Member's Statement 4-13(8): Forest Fire Outside Rae-edzo September 7th, 1999
Thank you, Mr. Speaker. I would like to welcome my colleagues back to this last Session of the Assembly. We do have a few more items to deal with over the next few days and I hope we can come together and make this an memorable time for us. I would also like to congratulate Mr. Nick Sibbeston for his recent appointment to the Senate.
Mr. Speaker, on August 7, 1999, the community of Edzo experienced one of the most feared elements that this world can give. That, of course, being a fire. At approximately 2:30 pm in the afternoon lightening struck the bush just on the edge of the community. Within two hours we had a raging fire that threatened the lives and well being of our residents. The wind was blowing directly into the community and it looked like all would be lost. We are thankful to the hamlet staff and the fire department of Rae-Edzo and emergency measures staff, the Department of MACA, RCMP, Department of RWED staff and the water bombers, without all of these plus many volunteers this could have ended in a totally devastating situation. However, I am pleased to say that through the efforts of these organizations and many volunteers that came together and fought to control this, that not one person or piece of property was damaged. For this entire operation all the people involved performed to impressive abilities and I would like to congratulate everyone for the fine work they did. Thank you, Mr. Speaker.
Thank you, Mr. Speaker. I would like to support this motion since it is a very important motion that has come forward. I believe that it is a long awaited motion that could have come up from this House a long time ago. However, I am sure that the various organizations throughout the territories and maybe national organizations that must have brought a similar motion to the federal government, but yet nobody seems to act to it. Now certainly it is stronger and is better that it came out from this House and I will assume that most of the organizations throughout the territories might be satisfied with this government if this motion comes forward and is supported as it is. On that note, I would like to support this motion. Thank you, Mr. Speaker.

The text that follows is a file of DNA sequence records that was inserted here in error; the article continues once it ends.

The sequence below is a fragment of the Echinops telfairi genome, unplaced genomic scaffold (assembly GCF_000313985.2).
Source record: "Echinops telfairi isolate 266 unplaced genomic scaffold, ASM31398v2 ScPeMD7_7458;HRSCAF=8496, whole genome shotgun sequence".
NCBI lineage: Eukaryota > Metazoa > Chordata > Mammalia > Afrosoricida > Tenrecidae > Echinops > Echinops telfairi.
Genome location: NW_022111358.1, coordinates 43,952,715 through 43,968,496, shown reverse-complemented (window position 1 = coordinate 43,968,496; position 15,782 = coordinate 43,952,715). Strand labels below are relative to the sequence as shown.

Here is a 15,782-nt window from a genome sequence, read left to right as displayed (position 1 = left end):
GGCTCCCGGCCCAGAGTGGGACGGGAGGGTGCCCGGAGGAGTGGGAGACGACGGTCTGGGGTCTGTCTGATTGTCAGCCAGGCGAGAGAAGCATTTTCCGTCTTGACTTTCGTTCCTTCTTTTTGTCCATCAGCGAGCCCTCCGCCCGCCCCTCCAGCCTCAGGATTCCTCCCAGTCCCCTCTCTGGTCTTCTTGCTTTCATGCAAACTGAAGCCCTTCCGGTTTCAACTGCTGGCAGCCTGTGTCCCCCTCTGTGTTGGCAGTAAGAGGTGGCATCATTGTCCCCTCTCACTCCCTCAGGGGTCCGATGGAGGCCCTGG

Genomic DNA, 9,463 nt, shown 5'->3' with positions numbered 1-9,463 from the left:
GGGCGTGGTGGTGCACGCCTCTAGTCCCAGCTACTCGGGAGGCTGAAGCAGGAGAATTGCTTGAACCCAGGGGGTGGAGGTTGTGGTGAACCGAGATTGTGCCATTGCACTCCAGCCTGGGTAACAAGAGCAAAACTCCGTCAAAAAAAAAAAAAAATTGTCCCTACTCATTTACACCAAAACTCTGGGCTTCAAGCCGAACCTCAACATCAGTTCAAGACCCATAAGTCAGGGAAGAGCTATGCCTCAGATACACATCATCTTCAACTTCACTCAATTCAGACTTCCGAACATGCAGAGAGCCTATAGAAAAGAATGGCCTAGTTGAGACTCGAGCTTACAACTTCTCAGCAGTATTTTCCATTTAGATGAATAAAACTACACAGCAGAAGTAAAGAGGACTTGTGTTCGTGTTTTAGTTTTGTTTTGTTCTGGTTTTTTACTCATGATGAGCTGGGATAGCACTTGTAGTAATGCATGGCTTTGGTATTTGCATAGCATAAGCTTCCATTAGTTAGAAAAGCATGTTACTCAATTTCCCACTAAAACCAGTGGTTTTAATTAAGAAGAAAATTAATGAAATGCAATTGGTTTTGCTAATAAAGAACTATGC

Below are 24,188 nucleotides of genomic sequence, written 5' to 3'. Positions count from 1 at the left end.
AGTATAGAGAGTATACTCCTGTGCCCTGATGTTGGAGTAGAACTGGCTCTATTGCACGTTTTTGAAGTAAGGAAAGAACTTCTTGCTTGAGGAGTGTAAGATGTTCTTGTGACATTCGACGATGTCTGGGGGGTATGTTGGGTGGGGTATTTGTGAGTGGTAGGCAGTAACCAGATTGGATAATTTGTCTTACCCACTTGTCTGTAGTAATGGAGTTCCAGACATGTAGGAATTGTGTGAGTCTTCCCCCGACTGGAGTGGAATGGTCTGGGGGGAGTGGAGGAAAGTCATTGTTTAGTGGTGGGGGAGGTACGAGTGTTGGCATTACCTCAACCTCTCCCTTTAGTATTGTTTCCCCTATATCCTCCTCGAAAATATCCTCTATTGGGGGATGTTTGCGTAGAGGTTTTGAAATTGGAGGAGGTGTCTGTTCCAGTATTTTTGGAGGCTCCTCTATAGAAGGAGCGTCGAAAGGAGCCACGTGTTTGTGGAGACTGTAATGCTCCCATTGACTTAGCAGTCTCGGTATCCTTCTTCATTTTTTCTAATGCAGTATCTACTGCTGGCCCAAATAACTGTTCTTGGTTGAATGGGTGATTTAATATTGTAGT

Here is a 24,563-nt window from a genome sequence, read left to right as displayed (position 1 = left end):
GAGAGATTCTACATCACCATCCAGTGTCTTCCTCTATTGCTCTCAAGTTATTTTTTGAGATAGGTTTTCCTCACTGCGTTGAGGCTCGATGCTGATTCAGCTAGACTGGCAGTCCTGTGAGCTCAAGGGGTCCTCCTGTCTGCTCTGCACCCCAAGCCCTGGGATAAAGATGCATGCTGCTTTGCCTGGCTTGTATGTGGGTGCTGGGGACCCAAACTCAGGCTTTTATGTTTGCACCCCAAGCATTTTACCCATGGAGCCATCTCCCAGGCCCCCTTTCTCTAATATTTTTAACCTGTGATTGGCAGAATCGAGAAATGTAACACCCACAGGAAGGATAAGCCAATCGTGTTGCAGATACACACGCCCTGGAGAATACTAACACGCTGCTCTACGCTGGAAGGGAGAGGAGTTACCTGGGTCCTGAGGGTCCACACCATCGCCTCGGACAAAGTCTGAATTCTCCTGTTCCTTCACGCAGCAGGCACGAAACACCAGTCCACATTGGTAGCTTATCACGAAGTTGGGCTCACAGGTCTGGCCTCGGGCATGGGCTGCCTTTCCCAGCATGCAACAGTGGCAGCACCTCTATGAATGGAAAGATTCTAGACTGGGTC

Thank you, Mr. Speaker. Today, Mr. Speaker, I would like to comment on what my communities are receiving as a result of negotiated contracts for the construction of housing units. We have heard many times, over the life of this Assembly, that negotiated contracts should not continue. They do not provide the benefits of lower cost, for example, that tendered contracts possibly can achieve. I have argued, as have some of my other colleagues, that these types of contracts should remain as they do indeed provide many benefits to the smaller communities. In my region, all of our communities have negotiated construction contracts with the Housing Corporation and are starting to work or awaiting materials.
As I have said many times over, these contracts do provide badly needed employment and training opportunities in the smaller communities that have high unemployment and rates in low education levels. The residents want to work, and this is a great way to get residents working and at the same time, provide good quality homes that are also needed badly in our communities. With this, I encourage this government to continue with these types of contracts for our smaller communities so they can continue to provide the residents with employable training. Thank you, Mr. Speaker.